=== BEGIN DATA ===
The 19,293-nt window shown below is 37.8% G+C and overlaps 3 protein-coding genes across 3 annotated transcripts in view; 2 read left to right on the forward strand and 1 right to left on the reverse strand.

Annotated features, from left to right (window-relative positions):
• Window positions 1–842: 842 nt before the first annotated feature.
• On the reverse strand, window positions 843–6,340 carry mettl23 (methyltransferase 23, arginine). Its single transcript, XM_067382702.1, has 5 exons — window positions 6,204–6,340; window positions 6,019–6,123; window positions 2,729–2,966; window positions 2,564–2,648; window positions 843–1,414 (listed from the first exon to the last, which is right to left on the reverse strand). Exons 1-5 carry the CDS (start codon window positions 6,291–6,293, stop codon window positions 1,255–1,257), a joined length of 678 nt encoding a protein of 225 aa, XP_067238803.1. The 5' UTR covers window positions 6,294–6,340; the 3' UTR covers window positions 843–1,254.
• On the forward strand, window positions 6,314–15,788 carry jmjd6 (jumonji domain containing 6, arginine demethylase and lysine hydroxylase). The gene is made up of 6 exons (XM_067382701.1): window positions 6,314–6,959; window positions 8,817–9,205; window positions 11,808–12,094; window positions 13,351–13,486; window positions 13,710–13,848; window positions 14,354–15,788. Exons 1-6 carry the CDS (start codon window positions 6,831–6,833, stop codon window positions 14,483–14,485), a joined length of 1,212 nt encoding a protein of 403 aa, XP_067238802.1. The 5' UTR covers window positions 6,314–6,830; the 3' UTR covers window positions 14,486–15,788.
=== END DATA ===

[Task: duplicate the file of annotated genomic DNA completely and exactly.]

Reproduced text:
The 19,293-nt window shown below is 37.8% G+C and overlaps 3 protein-coding genes across 3 annotated transcripts in view; 2 read left to right on the forward strand and 1 right to left on the reverse strand.

Annotated features, from left to right (window-relative positions):
• Window positions 1–842: 842 nt before the first annotated feature.
• On the reverse strand, window positions 843–6,340 carry mettl23 (methyltransferase 23, arginine). Its single transcript, XM_067382702.1, has 5 exons — window positions 6,204–6,340; window positions 6,019–6,123; window positions 2,729–2,966; window positions 2,564–2,648; window positions 843–1,414 (listed from the first exon to the last, which is right to left on the reverse strand). Exons 1-5 carry the CDS (start codon window positions 6,291–6,293, stop codon window positions 1,255–1,257), a joined length of 678 nt encoding a protein of 225 aa, XP_067238803.1. The 5' UTR covers window positions 6,294–6,340; the 3' UTR covers window positions 843–1,254.
• On the forward strand, window positions 6,314–15,788 carry jmjd6 (jumonji domain containing 6, arginine demethylase and lysine hydroxylase). The gene is made up of 6 exons (XM_067382701.1): window positions 6,314–6,959; window positions 8,817–9,205; window positions 11,808–12,094; window positions 13,351–13,486; window positions 13,710–13,848; window positions 14,354–15,788. Exons 1-6 carry the CDS (start codon window positions 6,831–6,833, stop codon window positions 14,483–14,485), a joined length of 1,212 nt encoding a protein of 403 aa, XP_067238802.1. The 5' UTR covers window positions 6,314–6,830; the 3' UTR covers window positions 14,486–15,788.